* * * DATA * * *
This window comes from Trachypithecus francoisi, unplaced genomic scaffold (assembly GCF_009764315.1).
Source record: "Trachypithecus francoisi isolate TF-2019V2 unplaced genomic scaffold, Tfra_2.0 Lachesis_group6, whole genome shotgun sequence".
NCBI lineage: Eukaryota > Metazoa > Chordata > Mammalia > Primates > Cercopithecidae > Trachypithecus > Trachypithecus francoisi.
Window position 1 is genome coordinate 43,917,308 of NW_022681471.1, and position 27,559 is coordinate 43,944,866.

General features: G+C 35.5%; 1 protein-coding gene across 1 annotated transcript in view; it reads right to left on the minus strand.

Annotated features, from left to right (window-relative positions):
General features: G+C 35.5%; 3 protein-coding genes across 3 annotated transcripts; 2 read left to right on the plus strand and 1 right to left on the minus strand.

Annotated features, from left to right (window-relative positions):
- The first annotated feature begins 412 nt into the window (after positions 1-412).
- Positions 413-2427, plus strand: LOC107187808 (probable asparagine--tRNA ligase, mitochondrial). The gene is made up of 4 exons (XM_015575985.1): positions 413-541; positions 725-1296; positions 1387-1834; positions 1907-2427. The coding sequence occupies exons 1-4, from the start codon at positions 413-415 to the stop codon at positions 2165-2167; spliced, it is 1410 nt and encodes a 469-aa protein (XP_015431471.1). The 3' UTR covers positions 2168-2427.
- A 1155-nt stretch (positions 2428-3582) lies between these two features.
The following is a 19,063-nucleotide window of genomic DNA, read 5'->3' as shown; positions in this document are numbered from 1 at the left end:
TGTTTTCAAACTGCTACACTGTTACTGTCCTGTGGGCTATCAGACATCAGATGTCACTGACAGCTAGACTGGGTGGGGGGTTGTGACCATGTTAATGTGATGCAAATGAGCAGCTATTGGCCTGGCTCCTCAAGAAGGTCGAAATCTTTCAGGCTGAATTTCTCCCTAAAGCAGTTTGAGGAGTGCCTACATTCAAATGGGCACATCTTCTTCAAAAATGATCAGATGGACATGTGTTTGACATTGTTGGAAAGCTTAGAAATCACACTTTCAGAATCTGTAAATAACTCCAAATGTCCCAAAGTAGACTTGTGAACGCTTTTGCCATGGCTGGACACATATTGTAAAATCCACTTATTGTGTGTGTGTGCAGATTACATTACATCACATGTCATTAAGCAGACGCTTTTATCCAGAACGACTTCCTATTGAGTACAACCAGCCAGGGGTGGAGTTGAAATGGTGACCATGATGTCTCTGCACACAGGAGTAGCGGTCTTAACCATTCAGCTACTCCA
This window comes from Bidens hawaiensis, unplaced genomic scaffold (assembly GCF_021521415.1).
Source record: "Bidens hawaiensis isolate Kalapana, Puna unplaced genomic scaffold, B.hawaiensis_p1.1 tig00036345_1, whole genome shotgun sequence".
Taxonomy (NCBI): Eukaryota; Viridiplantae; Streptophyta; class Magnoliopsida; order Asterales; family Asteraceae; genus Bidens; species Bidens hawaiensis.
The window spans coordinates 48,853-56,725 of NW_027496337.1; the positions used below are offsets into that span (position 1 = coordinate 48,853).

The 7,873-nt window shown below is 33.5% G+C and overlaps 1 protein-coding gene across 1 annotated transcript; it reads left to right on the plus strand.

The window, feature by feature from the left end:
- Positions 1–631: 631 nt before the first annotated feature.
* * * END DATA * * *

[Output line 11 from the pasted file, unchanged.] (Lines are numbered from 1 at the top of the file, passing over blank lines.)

- A 1155-nt stretch (positions 2428-3582) lies between these two features.